The Senate Environmental Preservation & Conservation Committee unanimously approved a bill to ban fracking Tuesday, marking a reversal from previous legislative actions on the issue.
“Florida has such a unique geological make up and one-of-a-kind environment that we should not be putting it at risk by allowing fracking in the State of Florida,” said Sen. Dana Young, the bill’s sponsor. “This is the same sentiment that I’ve heard echoed from concerned Floridians from the panhandle all the way to the Florida Keys – we should not be jeopardizing our drinking water supply or our beautiful natural environment.”
The bill (SB 442) passed with little public comment, with most of the public speakers waiving in support or opposition of the bill. Four of the seven members of the committee are co-sponsoring the legislation, including Sen. Lauren Book, the committee’s chairwoman, and Sen. Jack Latvala, the chairman of the Appropriations Committee.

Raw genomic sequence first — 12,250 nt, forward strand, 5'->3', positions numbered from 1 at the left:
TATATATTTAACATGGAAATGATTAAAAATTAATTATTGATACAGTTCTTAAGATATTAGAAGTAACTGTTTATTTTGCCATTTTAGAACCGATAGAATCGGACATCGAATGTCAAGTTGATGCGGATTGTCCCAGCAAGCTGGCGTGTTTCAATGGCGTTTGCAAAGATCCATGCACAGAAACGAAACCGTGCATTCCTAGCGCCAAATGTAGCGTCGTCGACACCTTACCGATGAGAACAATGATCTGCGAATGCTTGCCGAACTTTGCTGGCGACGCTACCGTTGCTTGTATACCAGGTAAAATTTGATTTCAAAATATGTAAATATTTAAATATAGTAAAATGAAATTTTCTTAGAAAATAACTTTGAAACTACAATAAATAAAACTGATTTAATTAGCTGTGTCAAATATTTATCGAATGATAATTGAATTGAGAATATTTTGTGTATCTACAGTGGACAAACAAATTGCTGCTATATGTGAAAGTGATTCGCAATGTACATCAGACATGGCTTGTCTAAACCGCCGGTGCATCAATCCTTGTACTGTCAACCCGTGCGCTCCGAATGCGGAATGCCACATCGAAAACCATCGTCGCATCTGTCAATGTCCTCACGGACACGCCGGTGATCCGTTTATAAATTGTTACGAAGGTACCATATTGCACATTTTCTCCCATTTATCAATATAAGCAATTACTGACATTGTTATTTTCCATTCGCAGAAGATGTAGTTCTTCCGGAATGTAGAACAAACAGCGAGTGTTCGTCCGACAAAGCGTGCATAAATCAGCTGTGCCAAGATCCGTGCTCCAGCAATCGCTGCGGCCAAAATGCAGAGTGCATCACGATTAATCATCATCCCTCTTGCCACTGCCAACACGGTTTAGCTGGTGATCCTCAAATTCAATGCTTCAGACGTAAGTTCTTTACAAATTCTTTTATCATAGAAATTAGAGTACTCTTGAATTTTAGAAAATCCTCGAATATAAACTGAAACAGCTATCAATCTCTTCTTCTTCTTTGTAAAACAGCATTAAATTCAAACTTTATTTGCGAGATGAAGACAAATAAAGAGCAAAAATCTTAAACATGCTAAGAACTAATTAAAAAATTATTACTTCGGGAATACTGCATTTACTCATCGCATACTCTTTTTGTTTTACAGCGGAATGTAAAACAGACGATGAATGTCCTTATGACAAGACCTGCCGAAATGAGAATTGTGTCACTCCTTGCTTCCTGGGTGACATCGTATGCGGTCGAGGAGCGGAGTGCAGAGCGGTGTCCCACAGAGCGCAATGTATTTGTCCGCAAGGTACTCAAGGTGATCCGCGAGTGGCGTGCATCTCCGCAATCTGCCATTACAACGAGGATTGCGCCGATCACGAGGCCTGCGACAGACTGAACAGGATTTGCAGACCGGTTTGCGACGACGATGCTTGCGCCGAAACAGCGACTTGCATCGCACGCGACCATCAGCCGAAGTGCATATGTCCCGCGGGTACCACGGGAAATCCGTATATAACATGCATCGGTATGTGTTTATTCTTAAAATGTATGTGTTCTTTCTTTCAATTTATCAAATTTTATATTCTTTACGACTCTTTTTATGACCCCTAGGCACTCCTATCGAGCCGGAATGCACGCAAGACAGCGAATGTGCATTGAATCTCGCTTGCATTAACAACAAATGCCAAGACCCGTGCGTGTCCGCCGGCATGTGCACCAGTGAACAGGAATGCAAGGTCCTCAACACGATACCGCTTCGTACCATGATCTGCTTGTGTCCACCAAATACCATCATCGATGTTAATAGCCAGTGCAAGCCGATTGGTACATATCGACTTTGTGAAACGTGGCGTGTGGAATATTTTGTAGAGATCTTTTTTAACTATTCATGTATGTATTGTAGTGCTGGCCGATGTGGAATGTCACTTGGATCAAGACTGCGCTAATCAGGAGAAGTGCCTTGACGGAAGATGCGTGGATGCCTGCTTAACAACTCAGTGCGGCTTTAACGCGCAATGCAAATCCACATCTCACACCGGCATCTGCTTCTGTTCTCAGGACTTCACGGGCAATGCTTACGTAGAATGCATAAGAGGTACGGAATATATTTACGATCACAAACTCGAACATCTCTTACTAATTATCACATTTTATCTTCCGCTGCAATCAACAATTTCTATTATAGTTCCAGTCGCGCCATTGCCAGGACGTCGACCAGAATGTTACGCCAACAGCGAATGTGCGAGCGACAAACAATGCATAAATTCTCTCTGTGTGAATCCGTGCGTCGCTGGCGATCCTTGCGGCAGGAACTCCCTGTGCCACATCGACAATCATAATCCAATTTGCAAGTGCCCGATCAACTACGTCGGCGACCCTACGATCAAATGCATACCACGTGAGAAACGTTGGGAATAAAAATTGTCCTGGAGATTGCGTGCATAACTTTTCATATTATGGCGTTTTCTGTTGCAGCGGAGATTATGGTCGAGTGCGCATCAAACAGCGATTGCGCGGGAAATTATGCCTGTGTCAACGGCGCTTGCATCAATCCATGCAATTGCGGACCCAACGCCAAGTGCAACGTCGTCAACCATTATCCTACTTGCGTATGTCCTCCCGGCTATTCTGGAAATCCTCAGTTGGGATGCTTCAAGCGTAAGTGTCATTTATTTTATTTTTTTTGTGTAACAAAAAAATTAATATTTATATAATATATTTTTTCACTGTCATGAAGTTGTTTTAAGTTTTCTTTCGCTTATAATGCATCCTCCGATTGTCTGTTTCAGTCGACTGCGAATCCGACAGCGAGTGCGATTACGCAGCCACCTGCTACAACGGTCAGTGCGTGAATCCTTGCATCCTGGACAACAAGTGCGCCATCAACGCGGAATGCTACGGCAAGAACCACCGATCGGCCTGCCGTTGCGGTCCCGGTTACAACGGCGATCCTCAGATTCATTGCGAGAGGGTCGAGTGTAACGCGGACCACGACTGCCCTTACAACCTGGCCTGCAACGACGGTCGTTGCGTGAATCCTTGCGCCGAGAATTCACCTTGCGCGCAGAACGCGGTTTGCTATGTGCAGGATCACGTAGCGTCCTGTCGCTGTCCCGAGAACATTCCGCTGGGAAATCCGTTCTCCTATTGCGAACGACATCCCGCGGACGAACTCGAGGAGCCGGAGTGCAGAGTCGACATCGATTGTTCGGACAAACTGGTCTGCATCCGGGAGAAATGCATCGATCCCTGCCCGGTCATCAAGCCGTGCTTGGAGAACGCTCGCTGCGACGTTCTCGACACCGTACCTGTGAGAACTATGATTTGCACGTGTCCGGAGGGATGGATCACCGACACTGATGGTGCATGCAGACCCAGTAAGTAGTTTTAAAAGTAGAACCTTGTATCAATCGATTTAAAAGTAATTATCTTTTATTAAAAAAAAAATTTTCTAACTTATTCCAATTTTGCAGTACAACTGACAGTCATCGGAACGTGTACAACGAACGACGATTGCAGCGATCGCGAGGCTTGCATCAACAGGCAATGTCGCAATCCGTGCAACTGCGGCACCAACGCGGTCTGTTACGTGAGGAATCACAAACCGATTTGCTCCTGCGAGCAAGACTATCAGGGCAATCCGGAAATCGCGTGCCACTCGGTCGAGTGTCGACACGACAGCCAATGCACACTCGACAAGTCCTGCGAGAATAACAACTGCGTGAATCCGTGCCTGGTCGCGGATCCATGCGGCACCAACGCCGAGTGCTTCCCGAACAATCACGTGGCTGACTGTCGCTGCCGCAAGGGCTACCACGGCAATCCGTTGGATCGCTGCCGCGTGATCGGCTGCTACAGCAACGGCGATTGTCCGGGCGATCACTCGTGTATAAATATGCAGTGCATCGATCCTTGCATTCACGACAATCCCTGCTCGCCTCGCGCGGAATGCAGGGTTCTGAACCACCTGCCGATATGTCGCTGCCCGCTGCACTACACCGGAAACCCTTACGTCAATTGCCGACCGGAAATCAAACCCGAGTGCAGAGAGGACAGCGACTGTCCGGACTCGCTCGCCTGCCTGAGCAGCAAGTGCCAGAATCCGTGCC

“As the old and wise voice of the Senate here, as was announced earlier all four people sitting here are co-sponsors of this bill,” said Latvala at the beginning of the public comment period, before encouraging speakers to waive their time. “I feel pretty confident of the success of this bill. You’ve got the votes here.”
Industry officials did not waive their time, using their time to speak out against the measure. And on Tuesday, an attorney for one landowner said the proposal indicated the proposal could lead to litigation.
Jake Cremer, an attorney with Stearns Weaver Miller, said his firm represents Collier Resources, which manages and develops more than 800,000 mineral acres in Collier, Lee and Hendry counties.
“No matter whether good policy or bad policy, this bill will be a lightning rod for litigation in the state,” he said.
But Sen. Gary Farmer, a trial attorney who spent years representing consumers, pointed out more than 30 cities and counties have already passed bans. Farmer asked Cremer how many of those bans have resulted in successful litigation; Cremer said he didn’t know of any.
Young seemed unfazed by the threat of litigation, saying the bill doesn’t prohibit traditional oil and gas drilling.